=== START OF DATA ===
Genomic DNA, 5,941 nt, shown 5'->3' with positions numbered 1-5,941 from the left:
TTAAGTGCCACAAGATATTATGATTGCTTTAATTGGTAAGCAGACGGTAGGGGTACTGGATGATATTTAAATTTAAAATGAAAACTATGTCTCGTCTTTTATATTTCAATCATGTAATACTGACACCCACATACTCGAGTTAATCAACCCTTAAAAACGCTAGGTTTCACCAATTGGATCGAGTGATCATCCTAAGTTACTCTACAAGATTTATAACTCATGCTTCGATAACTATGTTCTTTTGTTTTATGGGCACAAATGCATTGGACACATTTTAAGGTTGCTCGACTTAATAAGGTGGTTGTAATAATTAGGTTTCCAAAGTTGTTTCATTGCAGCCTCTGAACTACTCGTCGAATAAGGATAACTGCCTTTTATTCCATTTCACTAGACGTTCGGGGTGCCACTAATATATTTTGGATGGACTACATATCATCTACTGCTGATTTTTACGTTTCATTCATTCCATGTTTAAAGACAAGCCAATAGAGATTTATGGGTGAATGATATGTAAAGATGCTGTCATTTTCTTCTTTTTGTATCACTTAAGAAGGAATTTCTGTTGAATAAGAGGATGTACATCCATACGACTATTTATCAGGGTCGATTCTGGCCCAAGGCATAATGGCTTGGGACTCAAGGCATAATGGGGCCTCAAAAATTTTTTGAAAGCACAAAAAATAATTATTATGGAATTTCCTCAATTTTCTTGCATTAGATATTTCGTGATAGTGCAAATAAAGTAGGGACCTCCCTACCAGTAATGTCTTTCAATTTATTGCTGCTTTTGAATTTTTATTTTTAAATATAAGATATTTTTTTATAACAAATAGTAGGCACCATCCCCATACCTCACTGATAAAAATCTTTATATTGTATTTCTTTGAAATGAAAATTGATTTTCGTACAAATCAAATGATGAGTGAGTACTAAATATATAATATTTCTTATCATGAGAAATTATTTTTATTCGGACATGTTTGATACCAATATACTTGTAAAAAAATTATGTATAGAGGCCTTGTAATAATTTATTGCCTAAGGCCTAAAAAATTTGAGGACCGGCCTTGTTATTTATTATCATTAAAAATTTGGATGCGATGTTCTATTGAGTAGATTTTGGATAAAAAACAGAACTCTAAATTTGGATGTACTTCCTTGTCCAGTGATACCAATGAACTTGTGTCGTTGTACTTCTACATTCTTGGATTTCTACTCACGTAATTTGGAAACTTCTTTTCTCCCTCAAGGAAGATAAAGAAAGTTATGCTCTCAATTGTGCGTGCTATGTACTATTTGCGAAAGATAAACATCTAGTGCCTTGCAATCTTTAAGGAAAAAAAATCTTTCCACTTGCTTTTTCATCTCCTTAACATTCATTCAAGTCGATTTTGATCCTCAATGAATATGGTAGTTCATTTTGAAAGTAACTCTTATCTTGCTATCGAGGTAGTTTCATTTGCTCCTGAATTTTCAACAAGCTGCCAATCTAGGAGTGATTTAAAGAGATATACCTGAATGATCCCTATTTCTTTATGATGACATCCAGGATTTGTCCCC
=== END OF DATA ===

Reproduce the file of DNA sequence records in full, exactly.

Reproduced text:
Genomic DNA, 5,941 nt, shown 5'->3' with positions numbered 1-5,941 from the left:
TTAAGTGCCACAAGATATTATGATTGCTTTAATTGGTAAGCAGACGGTAGGGGTACTGGATGATATTTAAATTTAAAATGAAAACTATGTCTCGTCTTTTATATTTCAATCATGTAATACTGACACCCACATACTCGAGTTAATCAACCCTTAAAAACGCTAGGTTTCACCAATTGGATCGAGTGATCATCCTAAGTTACTCTACAAGATTTATAACTCATGCTTCGATAACTATGTTCTTTTGTTTTATGGGCACAAATGCATTGGACACATTTTAAGGTTGCTCGACTTAATAAGGTGGTTGTAATAATTAGGTTTCCAAAGTTGTTTCATTGCAGCCTCTGAACTACTCGTCGAATAAGGATAACTGCCTTTTATTCCATTTCACTAGACGTTCGGGGTGCCACTAATATATTTTGGATGGACTACATATCATCTACTGCTGATTTTTACGTTTCATTCATTCCATGTTTAAAGACAAGCCAATAGAGATTTATGGGTGAATGATATGTAAAGATGCTGTCATTTTCTTCTTTTTGTATCACTTAAGAAGGAATTTCTGTTGAATAAGAGGATGTACATCCATACGACTATTTATCAGGGTCGATTCTGGCCCAAGGCATAATGGCTTGGGACTCAAGGCATAATGGGGCCTCAAAAATTTTTTGAAAGCACAAAAAATAATTATTATGGAATTTCCTCAATTTTCTTGCATTAGATATTTCGTGATAGTGCAAATAAAGTAGGGACCTCCCTACCAGTAATGTCTTTCAATTTATTGCTGCTTTTGAATTTTTATTTTTAAATATAAGATATTTTTTTATAACAAATAGTAGGCACCATCCCCATACCTCACTGATAAAAATCTTTATATTGTATTTCTTTGAAATGAAAATTGATTTTCGTACAAATCAAATGATGAGTGAGTACTAAATATATAATATTTCTTATCATGAGAAATTATTTTTATTCGGACATGTTTGATACCAATATACTTGTAAAAAAATTATGTATAGAGGCCTTGTAATAATTTATTGCCTAAGGCCTAAAAAATTTGAGGACCGGCCTTGTTATTTATTATCATTAAAAATTTGGATGCGATGTTCTATTGAGTAGATTTTGGATAAAAAACAGAACTCTAAATTTGGATGTACTTCCTTGTCCAGTGATACCAATGAACTTGTGTCGTTGTACTTCTACATTCTTGGATTTCTACTCACGTAATTTGGAAACTTCTTTTCTCCCTCAAGGAAGATAAAGAAAGTTATGCTCTCAATTGTGCGTGCTATGTACTATTTGCGAAAGATAAACATCTAGTGCCTTGCAATCTTTAAGGAAAAAAAATCTTTCCACTTGCTTTTTCATCTCCTTAACATTCATTCAAGTCGATTTTGATCCTCAATGAATATGGTAGTTCATTTTGAAAGTAACTCTTATCTTGCTATCGAGGTAGTTTCATTTGCTCCTGAATTTTCAACAAGCTGCCAATCTAGGAGTGATTTAAAGAGATATACCTGAATGATCCCTATTTCTTTATGATGACATCCAGGATTTGTCCCC